Life Science

The Mystery of Horse Domestication Deepens

Kazakh horses CC-BY Ludovic Orlando

By a process of elimination, ancient DNA sequences are clarifying the history of horse culture.1 Domestic horses were genetically very diverse for the last five millennia. However, in the last thousand years, this pool of diversity is shallower due to breeding for speed. We know this much from comparison of current and ancient domestic horse DNA. Gene variants typical of Arabian breeds have dominated since Mediaeval times. Moreover, in the last two hundred years stud practice has impoverished domestic breeds, concentrating a number of deleterious gene variants.

Two lineages of wild horses formerly existed in Siberia and Iberia, respectively, prior to horse domestication. To complicate the story, neither of those populations contributed to most of the genetic variation in the modern breeds. Rather, the now-extinct wild horse occasionally crossed with established captive herds. The evidence for this conclusion comes from the genomes of contemporary horse breeds worldwide, as well as 87 new ancient horse genomes. This resource greatly adds to the treasure of publicly available ancient domestic horse DNA.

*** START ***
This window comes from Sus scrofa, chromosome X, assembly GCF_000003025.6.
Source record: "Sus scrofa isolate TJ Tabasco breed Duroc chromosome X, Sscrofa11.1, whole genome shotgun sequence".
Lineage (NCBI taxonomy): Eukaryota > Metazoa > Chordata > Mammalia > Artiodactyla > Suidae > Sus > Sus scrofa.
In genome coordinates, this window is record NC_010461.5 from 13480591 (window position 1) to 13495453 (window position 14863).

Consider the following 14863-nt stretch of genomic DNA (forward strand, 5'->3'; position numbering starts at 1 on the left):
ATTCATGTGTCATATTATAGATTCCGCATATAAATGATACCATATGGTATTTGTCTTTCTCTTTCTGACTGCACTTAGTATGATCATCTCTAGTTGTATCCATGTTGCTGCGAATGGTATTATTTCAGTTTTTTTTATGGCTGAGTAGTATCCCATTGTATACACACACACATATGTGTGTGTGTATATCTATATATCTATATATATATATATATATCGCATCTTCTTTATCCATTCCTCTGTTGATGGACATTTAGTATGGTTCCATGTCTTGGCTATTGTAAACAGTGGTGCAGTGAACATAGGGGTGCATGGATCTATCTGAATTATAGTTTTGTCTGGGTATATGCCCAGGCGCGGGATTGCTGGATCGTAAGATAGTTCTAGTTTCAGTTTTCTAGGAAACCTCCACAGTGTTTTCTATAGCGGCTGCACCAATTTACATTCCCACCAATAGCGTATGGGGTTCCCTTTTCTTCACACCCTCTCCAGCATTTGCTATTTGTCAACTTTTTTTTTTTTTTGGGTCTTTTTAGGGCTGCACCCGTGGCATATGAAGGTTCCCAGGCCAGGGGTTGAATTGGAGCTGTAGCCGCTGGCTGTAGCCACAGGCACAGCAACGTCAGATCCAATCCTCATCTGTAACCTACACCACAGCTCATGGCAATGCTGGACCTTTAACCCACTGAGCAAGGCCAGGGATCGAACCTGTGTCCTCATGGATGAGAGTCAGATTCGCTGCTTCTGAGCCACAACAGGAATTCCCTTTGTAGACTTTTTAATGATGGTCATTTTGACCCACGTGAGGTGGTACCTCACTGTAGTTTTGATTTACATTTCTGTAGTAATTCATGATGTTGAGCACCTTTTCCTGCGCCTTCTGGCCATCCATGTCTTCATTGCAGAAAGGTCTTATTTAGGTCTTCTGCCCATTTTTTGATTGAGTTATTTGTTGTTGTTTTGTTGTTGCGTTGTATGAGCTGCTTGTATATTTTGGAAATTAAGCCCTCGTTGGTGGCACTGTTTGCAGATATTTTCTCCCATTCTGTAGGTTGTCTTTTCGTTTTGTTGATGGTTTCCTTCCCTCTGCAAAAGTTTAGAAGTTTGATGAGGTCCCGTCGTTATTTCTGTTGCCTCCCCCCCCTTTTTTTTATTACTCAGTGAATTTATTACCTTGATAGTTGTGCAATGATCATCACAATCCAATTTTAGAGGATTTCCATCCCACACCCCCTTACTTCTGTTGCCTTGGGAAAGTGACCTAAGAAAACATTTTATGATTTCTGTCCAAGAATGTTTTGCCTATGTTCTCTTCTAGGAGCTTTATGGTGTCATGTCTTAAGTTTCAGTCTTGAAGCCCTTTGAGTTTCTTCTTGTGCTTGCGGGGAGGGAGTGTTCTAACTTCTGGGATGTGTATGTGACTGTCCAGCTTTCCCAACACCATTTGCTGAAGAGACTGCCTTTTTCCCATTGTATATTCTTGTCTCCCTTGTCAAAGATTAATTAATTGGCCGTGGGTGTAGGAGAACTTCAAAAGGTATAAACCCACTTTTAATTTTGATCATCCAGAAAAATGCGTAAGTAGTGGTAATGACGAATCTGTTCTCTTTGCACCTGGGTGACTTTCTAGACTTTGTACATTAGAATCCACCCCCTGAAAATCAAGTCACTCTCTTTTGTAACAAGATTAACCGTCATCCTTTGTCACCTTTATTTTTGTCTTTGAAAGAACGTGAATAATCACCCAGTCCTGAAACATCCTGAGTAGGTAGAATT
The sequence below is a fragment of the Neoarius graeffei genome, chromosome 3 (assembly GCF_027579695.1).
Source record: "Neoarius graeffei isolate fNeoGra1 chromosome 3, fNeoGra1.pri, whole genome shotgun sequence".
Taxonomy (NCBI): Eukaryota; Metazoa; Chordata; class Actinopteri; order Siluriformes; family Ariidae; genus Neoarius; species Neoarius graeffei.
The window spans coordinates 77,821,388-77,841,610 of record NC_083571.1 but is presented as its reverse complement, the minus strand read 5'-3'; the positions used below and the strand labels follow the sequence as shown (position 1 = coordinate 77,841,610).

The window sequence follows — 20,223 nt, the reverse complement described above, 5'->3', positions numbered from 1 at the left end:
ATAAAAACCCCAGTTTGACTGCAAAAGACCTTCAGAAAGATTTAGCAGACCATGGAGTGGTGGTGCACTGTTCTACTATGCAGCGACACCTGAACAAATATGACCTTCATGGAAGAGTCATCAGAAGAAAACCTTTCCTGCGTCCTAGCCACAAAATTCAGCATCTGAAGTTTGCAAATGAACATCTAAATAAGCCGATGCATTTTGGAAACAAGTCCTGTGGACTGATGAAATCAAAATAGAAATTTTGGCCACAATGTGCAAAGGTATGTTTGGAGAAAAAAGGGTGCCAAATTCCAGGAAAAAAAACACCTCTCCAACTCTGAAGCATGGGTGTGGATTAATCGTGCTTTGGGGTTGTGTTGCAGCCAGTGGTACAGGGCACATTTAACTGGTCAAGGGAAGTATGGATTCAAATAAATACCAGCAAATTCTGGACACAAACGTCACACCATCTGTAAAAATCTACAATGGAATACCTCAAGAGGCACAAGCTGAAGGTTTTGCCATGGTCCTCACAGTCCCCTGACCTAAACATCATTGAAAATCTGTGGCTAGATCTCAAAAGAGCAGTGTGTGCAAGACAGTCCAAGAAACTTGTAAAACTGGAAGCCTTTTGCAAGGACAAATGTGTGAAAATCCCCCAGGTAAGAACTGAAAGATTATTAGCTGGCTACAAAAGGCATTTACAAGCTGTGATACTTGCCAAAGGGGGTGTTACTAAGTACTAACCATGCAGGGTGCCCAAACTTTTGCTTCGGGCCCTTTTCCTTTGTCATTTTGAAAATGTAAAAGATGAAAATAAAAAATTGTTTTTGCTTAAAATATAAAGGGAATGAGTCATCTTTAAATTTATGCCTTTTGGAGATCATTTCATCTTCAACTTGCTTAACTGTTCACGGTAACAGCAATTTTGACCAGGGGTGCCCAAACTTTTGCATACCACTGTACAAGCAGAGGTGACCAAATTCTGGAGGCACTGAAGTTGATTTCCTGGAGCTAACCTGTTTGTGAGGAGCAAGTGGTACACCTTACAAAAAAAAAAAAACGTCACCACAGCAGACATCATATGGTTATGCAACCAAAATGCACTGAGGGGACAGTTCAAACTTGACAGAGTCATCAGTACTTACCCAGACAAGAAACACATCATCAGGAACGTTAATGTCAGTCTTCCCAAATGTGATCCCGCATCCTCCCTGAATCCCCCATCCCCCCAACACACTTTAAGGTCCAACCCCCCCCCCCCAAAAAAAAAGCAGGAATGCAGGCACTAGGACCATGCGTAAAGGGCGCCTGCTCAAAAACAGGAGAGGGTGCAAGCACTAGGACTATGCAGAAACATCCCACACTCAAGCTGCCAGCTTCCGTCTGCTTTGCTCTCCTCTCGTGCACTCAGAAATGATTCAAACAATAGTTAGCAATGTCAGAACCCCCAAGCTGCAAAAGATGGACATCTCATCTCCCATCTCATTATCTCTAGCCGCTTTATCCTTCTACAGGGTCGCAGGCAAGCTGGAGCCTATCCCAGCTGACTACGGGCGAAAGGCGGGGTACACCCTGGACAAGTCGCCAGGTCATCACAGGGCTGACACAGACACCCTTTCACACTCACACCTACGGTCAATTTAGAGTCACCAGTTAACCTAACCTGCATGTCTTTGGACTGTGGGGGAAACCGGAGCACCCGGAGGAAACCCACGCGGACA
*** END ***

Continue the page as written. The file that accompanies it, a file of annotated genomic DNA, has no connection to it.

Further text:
It is believed that we have domesticated wild horses at least twice. The first archeological remnants of a horse corral and ropes in central Asia date back some 5500 years. The genes of these horses now roam wild in feral Przewalski’s horses.2 However, we still do not know where current horse populations first submitted to the halter, though it is most likely on the Pontic-Caspian steppes.

Archeologists and geneticists are gradually digging closer to the origins of the human-horse collaboration that endures to this day.

1 Fages, A. Hanghøj, K , Khan, N al.Tracking Five Millennia of Horse Management with Extensive Ancient Genome Time Series. Cell (2019), https://doi.org/10.1016/j.cell.2019.03.049

2 Gaunitz, C, Fages, A et al.Ancient genomes revisit the ancestry of domestic and Przewalski’s horses. Science (2018), https://science.sciencemag.org/content/360/6384/111

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